CBDCs will be touted as a way to streamline a porous system, make it more efficient, environmentally friendly, and eliminate tax evasion and illicit use of cash. However, the opposite could also be true. The implementation of CBDCs could introduce significant risk to the financial system. The government has never launched a successful large-scale digital project. In contrast, Bitcoin (not to be confused with ‘Britcoin’) boasts a 14-year track record using open-source code, withstanding attacks from hackers and adversaries. The CBDC proposed by the government will be fully centralised and have a single point of failure.
Chancellor Hunt needs to fully comprehend the peril of the government’s control over money through CBDCs. He fails to grasp the connection between the government’s ability to access personal data, including intimate details, and the completion of the panopticon loop achieved through CBDCs. Hunt believes that robust laws and effective governance will suffice to keep the situation in check.
What is programmable money?
Programmable money refers to a type of digital currency or asset that can be programmed with specific rules and conditions for how it can be used, traded, or transferred. Our money will be programmed with specific rules and conditions to regulate how they are used and to ensure that they align with government policies and objectives.
Programmable money can have a range of attributes that can be programmed into it to restrict or control how it is used. Some of these attributes include:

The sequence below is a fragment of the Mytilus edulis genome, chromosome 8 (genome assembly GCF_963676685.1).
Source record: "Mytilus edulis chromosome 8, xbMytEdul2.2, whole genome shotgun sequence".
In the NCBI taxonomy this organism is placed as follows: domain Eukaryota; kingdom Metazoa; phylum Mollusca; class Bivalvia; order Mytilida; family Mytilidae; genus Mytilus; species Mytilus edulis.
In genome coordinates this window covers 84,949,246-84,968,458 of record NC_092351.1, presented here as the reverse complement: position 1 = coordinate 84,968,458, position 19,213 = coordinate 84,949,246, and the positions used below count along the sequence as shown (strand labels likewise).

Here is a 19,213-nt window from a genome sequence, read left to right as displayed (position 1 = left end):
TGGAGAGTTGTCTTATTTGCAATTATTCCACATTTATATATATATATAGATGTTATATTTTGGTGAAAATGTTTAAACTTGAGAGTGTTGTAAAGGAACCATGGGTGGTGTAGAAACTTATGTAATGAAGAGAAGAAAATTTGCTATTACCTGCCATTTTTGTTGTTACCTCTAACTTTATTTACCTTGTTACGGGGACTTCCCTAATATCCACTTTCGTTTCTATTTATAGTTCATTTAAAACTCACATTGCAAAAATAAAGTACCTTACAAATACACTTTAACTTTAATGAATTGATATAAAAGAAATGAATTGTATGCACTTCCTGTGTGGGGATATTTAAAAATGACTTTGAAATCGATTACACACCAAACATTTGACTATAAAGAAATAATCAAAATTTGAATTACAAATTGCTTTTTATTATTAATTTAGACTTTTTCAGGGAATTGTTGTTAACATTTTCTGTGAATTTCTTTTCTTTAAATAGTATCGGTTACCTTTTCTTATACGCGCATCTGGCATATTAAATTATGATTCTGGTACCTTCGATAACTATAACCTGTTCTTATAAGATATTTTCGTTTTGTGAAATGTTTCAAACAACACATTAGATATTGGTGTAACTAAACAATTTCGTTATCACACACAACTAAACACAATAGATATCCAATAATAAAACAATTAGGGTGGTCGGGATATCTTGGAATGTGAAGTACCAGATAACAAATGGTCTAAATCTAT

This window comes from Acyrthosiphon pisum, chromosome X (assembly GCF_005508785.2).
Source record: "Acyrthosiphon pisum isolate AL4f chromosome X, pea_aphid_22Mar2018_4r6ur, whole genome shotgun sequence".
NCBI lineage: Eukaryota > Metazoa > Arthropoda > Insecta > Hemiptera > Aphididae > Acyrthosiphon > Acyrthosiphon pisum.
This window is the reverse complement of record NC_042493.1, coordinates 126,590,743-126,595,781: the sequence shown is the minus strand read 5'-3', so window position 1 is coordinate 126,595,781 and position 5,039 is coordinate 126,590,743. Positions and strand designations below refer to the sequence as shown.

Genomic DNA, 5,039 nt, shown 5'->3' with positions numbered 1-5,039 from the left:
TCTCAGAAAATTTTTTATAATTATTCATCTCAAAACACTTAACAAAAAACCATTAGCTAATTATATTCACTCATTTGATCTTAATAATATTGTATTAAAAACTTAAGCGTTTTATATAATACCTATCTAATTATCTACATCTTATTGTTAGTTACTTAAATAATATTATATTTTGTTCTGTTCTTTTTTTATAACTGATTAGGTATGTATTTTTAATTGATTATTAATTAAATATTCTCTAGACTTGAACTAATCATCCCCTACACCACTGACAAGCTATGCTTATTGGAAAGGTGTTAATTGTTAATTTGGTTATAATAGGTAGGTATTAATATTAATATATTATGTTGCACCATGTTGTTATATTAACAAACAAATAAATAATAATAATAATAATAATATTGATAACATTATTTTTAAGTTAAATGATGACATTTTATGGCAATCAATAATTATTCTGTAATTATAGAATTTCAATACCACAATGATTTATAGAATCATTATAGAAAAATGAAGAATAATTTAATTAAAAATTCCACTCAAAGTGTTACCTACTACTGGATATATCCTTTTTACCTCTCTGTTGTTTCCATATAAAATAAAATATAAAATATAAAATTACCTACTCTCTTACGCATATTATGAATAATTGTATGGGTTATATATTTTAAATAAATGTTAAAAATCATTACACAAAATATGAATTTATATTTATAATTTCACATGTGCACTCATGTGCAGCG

- An Expiry date
- Spending restrictions
- Transfer restrictions
- Geolocation restrictions
These are just a few examples of the many attributes that can be programmed. The specific qualities will depend on the goals and objectives of the program, as well as the regulatory and legal frameworks in place. However, relying solely on strong laws is insufficient.
Laws can be changed or disregarded by a government with a strong right or left bias that desires to become more authoritarian, thereby putting our rights and freedoms at risk. Further the government will likely authorize a wallet app that you’ll use on your phone/laptop to be able to use the new CBDC.
In China these wallets can be locked if the government decides you are not a good citizen. Could a future UK government ever exploit wallets and CBDCs like the Chinese do?
Today’s decision by Hunt could have unforeseen consequences for the citizens of the UK. The Tories are not likely to be in power when this is fully implemented.
CBDCs will result in a loss of privacy, they are likely to require a vast amount of personal information to be collected, stored, and shared among government agencies, financial institutions, and technology companies. This presents a significant risk to citizens’ privacy and could lead to potential breaches and exploitation of personal data.